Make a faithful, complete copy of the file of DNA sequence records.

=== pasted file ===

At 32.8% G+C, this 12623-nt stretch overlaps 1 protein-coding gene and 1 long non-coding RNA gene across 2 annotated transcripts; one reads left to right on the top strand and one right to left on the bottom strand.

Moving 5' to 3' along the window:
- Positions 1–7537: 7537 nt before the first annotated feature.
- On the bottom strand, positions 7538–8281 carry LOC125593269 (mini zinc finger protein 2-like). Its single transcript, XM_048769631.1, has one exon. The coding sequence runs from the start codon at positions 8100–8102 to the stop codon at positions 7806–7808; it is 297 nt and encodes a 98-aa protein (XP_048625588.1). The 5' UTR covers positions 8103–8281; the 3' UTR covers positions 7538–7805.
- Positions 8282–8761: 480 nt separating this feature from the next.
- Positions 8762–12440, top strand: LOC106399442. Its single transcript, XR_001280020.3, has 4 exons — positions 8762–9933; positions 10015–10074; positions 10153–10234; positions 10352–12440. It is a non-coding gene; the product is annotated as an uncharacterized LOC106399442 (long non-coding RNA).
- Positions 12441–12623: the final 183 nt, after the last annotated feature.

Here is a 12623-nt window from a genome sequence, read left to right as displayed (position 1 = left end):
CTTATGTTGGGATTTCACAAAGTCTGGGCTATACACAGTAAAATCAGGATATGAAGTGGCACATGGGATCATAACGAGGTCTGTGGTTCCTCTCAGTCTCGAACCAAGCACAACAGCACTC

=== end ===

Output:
At 32.8% G+C, this 12623-nt stretch overlaps 1 protein-coding gene and 1 long non-coding RNA gene across 2 annotated transcripts; one reads left to right on the top strand and one right to left on the bottom strand.

Moving 5' to 3' along the window:
- Positions 1–7537: 7537 nt before the first annotated feature.
- On the bottom strand, positions 7538–8281 carry LOC125593269 (mini zinc finger protein 2-like). Its single transcript, XM_048769631.1, has one exon. The coding sequence runs from the start codon at positions 8100–8102 to the stop codon at positions 7806–7808; it is 297 nt and encodes a 98-aa protein (XP_048625588.1). The 5' UTR covers positions 8103–8281; the 3' UTR covers positions 7538–7805.
- Positions 8282–8761: 480 nt separating this feature from the next.
- Positions 8762–12440, top strand: LOC106399442. Its single transcript, XR_001280020.3, has 4 exons — positions 8762–9933; positions 10015–10074; positions 10153–10234; positions 10352–12440. It is a non-coding gene; the product is annotated as an uncharacterized LOC106399442 (long non-coding RNA).
- Positions 12441–12623: the final 183 nt, after the last annotated feature.

Here is a 12623-nt window from a genome sequence, read left to right as displayed (position 1 = left end):
CTTATGTTGGGATTTCACAAAGTCTGGGCTATACACAGTAAAATCAGGATATGAAGTGGCACATGGGATCATAACGAGGTCTGTGGTTCCTCTCAGTCTCGAACCAAGCACAACAGCACTC